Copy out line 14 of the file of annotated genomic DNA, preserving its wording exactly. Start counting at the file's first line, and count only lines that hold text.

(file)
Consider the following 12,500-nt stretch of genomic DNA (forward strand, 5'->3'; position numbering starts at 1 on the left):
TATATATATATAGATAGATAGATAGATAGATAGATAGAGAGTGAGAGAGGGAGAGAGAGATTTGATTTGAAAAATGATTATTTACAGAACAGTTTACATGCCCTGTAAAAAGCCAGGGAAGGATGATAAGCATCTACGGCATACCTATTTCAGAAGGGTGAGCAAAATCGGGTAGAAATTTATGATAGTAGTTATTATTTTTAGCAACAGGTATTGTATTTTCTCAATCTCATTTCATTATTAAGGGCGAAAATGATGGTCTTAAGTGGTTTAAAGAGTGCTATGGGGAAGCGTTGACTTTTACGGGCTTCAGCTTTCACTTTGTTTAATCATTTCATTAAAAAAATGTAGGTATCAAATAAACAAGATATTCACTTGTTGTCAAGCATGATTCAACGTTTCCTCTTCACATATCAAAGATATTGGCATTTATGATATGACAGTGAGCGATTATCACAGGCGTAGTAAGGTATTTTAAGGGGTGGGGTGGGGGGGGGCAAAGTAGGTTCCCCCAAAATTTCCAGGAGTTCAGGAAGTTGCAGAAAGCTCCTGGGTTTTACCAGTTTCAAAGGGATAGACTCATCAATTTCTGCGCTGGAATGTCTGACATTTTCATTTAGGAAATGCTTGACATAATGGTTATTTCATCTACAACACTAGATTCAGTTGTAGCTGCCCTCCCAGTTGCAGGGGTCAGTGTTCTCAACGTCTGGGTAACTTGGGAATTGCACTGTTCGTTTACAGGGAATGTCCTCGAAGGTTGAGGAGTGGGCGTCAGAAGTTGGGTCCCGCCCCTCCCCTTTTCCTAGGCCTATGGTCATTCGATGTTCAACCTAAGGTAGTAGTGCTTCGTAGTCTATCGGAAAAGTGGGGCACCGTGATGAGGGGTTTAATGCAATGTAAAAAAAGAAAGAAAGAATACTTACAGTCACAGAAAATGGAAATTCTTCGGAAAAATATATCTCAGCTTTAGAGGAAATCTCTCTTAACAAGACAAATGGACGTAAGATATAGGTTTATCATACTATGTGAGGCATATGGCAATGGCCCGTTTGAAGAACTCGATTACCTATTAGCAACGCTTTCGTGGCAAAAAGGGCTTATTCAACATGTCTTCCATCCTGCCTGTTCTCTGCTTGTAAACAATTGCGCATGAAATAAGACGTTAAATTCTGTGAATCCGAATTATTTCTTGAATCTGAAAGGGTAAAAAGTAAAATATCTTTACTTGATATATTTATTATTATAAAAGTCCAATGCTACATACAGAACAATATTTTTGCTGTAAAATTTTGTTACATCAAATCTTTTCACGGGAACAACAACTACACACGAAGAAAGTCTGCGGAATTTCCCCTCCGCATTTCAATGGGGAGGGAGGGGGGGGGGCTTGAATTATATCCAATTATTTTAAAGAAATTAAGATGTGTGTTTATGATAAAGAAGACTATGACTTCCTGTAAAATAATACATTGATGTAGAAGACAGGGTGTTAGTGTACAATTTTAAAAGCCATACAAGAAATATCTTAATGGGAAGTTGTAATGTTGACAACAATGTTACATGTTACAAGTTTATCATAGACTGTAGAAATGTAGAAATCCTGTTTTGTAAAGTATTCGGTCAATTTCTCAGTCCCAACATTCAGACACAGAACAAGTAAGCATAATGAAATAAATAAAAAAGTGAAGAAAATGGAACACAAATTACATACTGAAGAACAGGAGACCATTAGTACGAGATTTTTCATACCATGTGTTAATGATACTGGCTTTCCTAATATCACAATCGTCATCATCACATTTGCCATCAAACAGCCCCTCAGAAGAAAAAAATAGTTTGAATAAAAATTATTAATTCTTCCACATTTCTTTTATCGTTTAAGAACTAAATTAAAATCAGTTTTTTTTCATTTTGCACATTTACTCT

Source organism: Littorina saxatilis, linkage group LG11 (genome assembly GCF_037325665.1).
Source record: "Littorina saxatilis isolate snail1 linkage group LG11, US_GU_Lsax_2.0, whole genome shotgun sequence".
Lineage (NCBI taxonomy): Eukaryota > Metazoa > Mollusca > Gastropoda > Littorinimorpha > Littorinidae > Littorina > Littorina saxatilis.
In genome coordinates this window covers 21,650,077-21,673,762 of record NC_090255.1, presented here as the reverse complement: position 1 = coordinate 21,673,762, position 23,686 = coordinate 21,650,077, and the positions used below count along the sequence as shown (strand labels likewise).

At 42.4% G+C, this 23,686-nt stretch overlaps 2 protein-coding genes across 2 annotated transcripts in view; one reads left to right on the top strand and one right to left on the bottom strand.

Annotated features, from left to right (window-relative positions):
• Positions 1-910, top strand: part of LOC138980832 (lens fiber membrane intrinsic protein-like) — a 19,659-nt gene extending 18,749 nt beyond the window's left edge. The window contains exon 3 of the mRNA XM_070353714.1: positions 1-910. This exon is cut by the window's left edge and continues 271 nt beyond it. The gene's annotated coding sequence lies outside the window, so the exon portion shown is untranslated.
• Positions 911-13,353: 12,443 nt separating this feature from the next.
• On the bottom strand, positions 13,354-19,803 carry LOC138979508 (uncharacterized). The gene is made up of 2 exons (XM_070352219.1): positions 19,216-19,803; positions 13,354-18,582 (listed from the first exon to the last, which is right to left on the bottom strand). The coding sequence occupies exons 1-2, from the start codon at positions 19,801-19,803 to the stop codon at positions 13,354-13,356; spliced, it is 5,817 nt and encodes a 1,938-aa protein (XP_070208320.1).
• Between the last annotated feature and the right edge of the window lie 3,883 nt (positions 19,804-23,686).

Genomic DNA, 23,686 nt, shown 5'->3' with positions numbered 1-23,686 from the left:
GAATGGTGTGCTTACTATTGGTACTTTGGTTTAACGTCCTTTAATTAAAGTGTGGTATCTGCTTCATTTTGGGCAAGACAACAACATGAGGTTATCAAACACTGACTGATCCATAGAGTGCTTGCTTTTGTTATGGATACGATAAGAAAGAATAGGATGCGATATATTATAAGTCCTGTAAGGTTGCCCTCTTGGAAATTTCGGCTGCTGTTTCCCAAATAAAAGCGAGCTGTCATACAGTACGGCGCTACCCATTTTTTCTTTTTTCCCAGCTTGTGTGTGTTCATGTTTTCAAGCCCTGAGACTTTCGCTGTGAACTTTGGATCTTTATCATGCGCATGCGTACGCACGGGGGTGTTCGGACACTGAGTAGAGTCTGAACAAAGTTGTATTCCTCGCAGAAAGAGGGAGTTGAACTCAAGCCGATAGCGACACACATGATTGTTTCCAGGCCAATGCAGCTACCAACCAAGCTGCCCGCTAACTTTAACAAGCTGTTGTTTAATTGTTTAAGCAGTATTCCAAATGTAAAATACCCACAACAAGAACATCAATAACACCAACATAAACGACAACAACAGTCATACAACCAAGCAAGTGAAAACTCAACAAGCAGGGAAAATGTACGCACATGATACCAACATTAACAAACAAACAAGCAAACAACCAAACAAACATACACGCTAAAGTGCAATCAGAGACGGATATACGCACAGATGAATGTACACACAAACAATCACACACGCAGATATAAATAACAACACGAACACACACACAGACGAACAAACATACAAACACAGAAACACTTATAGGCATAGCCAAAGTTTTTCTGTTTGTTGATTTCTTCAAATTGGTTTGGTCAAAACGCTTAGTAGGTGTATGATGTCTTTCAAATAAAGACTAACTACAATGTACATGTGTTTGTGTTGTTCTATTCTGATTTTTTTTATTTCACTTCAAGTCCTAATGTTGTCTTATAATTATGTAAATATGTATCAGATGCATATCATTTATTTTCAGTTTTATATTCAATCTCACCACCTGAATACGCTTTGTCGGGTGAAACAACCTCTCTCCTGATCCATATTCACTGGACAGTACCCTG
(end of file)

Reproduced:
GAATGGTGTGCTTACTATTGGTACTTTGGTTTAACGTCCTTTAATTAAAGTGTGGTATCTGCTTCATTTTGGGCAAGACAACAACATGAGGTTATCAAACACTGACTGATCCATAGAGTGCTTGCTTTTGTTATGGATACGATAAGAAAGAATAGGATGCGATATATTATAAGTCCTGTAAGGTTGCCCTCTTGGAAATTTCGGCTGCTGTTTCCCAAATAAAAGCGAGCTGTCATACAGTACGGCGCTACCCATTTTTTCTTTTTTCCCAGCTTGTGTGTGTTCATGTTTTCAAGCCCTGAGACTTTCGCTGTGAACTTTGGATCTTTATCATGCGCATGCGTACGCACGGGGGTGTTCGGACACTGAGTAGAGTCTGAACAAAGTTGTATTCCTCGCAGAAAGAGGGAGTTGAACTCAAGCCGATAGCGACACACATGATTGTTTCCAGGCCAATGCAGCTACCAACCAAGCTGCCCGCTAACTTTAACAAGCTGTTGTTTAATTGTTTAAGCAGTATTCCAAATGTAAAATACCCACAACAAGAACATCAATAACACCAACATAAACGACAACAACAGTCATACAACCAAGCAAGTGAAAACTCAACAAGCAGGGAAAATGTACGCACATGATACCAACATTAACAAACAAACAAGCAAACAACCAAACAAACATACACGCTAAAGTGCAATCAGAGACGGATATACGCACAGATGAATGTACACACAAACAATCACACACGCAGATATAAATAACAACACGAACACACACACAGACGAACAAACATACAAACACAGAAACACTTATAGGCATAGCCAAAGTTTTTCTGTTTGTTGATTTCTTCAAATTGGTTTGGTCAAAACGCTTAGTAGGTGTATGATGTCTTTCAAATAAAGACTAACTACAATGTACATGTGTTTGTGTTGTTCTATTCTGATTTTTTTTATTTCACTTCAAGTCCTAATGTTGTCTTATAATTATGTAAATATGTATCAGATGCATATCATTTATTTTCAGTTTTATATTCAATCTCACCACCTGAATACGCTTTGTCGGGTGAAACAACCTCTCTCCTGATCCATATTCACTGGACAGTACCCTG